February 24, 2011
Pensioner's DilemmaBy Stephen Mauzy
"What government touches, government ruins" stands as apodictic a law as any in nature. To say "touch" is to be magnanimous, because government rarely touches, it inserts -- an iron fist mostly. And where intromission occurs, distortion, inefficiency, moral hazard, expense, corruption, and a lot of pain follow.
The examples are so numerous -- in commerce, in finance, in education, in ecology, in welfare, and in the law -- they appear on a whim to anyone conversant in Austrian- or Chicago-school economics. Retirement requires a little more vetting. Sure, there is the obvious: Social Security, which even a few enablers of government-sponsored ruination will acknowledge, during brief lapses into lucidity, is at its core a multitrillion-dollar Ponzi scheme.
Unfunded state pension liabilities are equally obvious: California is putatively $55 billion in the hole (unofficial estimates put the number at $500 billion), New Jersey posts a $53-billion account deficit, even small-fry Maine over-promised its public masters and finds itself $4 billion in the red. A 2010 Pew Center reports an official nationwide shortfall of $1 trillion, while Professors Joshua Rauh and Robert Novy-Marx estimate $3 trillion.
Before bloated pensions swamped the public sector, they flattened many in the private sector; none more notable than Bethlehem Steel, whose history spanned a century and a half of American commerce. By the 1950s and 1960, Bethlehem was sitting in high cotton, so high, in fact, that it doled out lavish retirement benefits like so much Halloween candy. By the 1990s, the high cotton had been picked away by foreign competition and what remained was crushed under the weight of unserviceable debt. In 2001, Bethlehem filed for bankruptcy. One year later, it transferred its pension fund and its obligations to the U.S. Pension Benefit Guaranty Corporation, which promptly scrapped Bethlehem's 30-years-and-out agreement with the union.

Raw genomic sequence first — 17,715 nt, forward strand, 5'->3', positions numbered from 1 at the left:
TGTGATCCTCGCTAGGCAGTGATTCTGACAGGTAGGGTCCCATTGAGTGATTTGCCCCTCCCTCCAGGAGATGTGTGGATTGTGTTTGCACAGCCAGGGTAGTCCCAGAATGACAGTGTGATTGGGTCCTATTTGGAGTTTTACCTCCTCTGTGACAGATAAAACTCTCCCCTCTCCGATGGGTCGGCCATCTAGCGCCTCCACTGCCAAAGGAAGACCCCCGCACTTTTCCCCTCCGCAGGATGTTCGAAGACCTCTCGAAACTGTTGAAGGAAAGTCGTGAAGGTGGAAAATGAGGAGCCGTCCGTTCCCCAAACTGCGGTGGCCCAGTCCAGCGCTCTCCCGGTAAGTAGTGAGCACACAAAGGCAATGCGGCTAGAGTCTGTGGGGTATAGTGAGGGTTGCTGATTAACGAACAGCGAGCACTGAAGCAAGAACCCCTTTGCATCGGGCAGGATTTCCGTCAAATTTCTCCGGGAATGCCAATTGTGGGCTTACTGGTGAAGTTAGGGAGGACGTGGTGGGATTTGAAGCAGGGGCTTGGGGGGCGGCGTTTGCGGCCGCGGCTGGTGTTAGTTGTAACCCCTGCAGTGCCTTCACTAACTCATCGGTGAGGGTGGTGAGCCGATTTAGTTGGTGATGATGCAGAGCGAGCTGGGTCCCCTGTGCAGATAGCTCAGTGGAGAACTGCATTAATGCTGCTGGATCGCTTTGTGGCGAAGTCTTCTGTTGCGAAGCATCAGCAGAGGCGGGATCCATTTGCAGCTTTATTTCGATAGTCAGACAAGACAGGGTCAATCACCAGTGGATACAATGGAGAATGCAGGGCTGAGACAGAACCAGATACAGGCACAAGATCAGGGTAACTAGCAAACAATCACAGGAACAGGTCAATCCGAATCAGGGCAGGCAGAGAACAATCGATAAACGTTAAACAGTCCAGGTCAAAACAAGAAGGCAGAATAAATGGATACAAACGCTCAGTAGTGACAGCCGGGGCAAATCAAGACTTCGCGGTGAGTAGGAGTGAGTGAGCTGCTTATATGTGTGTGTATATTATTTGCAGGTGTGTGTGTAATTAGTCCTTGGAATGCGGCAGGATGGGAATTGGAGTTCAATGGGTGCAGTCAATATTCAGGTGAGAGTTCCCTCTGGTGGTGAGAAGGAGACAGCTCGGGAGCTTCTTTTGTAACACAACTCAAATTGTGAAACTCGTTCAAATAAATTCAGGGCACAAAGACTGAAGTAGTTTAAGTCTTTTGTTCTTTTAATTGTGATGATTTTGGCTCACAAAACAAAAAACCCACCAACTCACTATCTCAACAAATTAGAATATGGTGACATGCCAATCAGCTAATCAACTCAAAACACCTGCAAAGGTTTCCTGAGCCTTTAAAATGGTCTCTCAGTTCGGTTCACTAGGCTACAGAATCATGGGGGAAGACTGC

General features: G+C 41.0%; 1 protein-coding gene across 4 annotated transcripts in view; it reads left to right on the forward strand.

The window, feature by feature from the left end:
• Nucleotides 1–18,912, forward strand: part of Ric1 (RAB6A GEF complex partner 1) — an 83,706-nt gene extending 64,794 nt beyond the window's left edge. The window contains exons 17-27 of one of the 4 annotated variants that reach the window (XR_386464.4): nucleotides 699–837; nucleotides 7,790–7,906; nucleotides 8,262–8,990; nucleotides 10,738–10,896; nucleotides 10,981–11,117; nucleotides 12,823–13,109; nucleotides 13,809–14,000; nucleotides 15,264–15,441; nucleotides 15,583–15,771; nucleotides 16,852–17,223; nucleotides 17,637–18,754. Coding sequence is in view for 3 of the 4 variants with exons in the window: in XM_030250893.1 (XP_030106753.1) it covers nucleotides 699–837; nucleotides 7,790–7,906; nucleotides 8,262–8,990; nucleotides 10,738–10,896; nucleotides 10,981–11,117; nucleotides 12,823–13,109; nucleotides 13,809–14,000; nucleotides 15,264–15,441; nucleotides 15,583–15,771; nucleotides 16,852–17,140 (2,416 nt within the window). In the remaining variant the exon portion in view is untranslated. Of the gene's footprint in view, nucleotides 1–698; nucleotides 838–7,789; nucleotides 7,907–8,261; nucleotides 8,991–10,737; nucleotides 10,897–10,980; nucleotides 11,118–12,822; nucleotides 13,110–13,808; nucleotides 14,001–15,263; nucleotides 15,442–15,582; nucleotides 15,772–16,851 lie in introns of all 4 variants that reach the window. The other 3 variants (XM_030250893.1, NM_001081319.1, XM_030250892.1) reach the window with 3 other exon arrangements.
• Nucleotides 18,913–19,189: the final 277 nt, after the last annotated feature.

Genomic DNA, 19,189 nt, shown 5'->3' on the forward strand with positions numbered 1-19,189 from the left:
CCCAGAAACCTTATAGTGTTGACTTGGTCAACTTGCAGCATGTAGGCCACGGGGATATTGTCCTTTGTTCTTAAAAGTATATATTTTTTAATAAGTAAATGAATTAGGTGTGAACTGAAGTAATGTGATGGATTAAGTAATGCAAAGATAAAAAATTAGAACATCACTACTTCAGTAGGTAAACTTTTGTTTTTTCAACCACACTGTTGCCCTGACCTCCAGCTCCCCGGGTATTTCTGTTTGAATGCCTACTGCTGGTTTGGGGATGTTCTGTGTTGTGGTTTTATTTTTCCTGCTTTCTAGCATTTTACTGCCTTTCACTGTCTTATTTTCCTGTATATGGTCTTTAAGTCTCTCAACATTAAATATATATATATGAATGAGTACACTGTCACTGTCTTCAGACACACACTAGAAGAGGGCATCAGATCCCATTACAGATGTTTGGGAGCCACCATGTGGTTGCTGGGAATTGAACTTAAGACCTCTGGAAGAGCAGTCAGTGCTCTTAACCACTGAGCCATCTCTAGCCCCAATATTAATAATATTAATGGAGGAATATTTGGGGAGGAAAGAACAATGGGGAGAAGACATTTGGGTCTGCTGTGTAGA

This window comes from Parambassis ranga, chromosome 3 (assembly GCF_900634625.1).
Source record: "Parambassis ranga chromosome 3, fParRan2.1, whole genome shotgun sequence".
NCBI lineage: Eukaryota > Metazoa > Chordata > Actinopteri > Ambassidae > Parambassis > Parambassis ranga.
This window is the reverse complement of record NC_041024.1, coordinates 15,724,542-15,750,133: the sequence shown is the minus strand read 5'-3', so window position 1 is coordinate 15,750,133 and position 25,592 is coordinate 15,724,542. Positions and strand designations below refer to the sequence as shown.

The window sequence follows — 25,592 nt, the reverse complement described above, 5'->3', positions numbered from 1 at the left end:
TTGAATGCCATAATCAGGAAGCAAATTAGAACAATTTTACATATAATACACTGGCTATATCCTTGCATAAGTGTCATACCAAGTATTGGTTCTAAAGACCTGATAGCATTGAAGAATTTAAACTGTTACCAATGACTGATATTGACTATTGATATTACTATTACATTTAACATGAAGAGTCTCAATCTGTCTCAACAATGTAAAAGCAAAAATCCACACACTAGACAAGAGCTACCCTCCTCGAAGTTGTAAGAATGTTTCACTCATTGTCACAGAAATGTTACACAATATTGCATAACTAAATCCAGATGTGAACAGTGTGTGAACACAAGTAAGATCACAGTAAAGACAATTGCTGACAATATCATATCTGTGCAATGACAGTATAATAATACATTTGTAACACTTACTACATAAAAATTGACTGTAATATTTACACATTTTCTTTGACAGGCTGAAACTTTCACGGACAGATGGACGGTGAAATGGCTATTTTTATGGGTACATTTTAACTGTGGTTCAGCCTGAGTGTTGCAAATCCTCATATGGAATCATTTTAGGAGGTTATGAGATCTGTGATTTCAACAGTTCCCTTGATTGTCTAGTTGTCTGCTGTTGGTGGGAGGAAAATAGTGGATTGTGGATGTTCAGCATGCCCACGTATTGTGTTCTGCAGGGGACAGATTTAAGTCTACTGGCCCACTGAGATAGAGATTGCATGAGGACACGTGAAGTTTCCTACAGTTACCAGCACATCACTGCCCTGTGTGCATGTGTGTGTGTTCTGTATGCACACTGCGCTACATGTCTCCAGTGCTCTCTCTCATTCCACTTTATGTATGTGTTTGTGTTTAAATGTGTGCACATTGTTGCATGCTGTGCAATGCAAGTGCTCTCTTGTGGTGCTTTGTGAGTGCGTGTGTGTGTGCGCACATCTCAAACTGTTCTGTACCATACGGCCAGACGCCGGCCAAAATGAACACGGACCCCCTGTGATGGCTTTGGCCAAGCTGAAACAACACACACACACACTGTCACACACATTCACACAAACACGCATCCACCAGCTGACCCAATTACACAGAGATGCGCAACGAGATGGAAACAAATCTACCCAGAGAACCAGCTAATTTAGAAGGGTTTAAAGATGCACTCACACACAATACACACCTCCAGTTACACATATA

It should never have come to this. A hundred years ago, retirement plans were private-sector novelties, and played no role in attracting or retaining employees. That all changed when government got into the distortion business big time during World War II. The combination of wage and price controls on an evaporating labor pool made attracting employees difficult. Businesses discovered that offering retirement plans allowed them to circumvent these controls.
Over time, big business and big government embraced retirement-plan schemes, even though benefits-as-compensation is always bad business, because benefits are suboptimal compensation. Benefits force employers to rank workers' utility. With cash, employees are free to choice purchases that rank highest on their utility scale: retirement funding and disability insurance for those who value the future more than the present, Aruba vacations and BMWs for those who don't.
Defined-benefit plans demand more clairvoyance than is practical, so the best of times get extrapolated -- evinced by ridiculous compounding rates -- with no thought of subdued times, much less the worst of times. Defined-benefit plans are paternalistic and infantilize the workforce. Because of the promise to fund their retirement, employees are released of the adult responsibility of anticipating the future. Meanwhile, government -- by demanding social security contributions, insuring defined-benefit plans, and offering defined-benefit plans to its employees -- promotes the unrealistic expectation that everyone has the right to live as a rentier. The recent private-sector switch to defined-contribution has yet to shift the paradigm for government employees.
More insidious, defined benefit means defined mobility. Many workers exchange the prime years of their lives to work at jobs that are disagreeable in exchange for a thumb-twiddling retirement at an age that may or may not come. After all, not even government is so omnipotent to guarantee everyone reaches old age. Nor is government so omnipotent to guarantee the pension contract. Pensioners delude themselves into thinking they've earned their sinecure, so the contract is inviolable, but they are hardly in a position to impose their will.